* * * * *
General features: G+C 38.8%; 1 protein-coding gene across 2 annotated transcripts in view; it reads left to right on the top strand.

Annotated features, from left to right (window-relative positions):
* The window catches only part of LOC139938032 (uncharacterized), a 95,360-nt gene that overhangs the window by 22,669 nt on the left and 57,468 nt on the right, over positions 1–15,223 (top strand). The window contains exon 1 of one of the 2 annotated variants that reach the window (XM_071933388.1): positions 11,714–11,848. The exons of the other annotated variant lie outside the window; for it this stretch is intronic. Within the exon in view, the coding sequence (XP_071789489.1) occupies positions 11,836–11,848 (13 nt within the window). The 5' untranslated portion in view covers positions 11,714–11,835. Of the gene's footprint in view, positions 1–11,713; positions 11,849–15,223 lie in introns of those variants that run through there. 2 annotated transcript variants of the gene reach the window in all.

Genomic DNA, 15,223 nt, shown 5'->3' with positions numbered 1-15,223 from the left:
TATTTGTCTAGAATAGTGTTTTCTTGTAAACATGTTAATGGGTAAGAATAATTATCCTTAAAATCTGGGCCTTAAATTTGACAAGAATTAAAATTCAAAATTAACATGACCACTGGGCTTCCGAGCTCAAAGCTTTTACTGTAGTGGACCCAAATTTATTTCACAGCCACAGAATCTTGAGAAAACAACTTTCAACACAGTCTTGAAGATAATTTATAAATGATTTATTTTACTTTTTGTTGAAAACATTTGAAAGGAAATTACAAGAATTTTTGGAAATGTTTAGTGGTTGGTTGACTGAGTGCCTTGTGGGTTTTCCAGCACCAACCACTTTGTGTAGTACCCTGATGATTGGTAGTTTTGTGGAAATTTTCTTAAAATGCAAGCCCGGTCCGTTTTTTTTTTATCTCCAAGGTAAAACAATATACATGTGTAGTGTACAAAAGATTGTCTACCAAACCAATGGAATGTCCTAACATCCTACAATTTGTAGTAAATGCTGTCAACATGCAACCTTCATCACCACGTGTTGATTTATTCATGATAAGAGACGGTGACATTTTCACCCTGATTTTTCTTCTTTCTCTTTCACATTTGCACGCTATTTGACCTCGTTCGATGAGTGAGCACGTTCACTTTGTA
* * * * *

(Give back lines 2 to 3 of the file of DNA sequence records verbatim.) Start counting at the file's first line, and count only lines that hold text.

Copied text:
Annotated features, from left to right (window-relative positions):
* The window catches only part of LOC139938032 (uncharacterized), a 95,360-nt gene that overhangs the window by 22,669 nt on the left and 57,468 nt on the right, over positions 1–15,223 (top strand). The window contains exon 1 of one of the 2 annotated variants that reach the window (XM_071933388.1): positions 11,714–11,848. The exons of the other annotated variant lie outside the window; for it this stretch is intronic. Within the exon in view, the coding sequence (XP_071789489.1) occupies positions 11,836–11,848 (13 nt within the window). The 5' untranslated portion in view covers positions 11,714–11,835. Of the gene's footprint in view, positions 1–11,713; positions 11,849–15,223 lie in introns of those variants that run through there. 2 annotated transcript variants of the gene reach the window in all.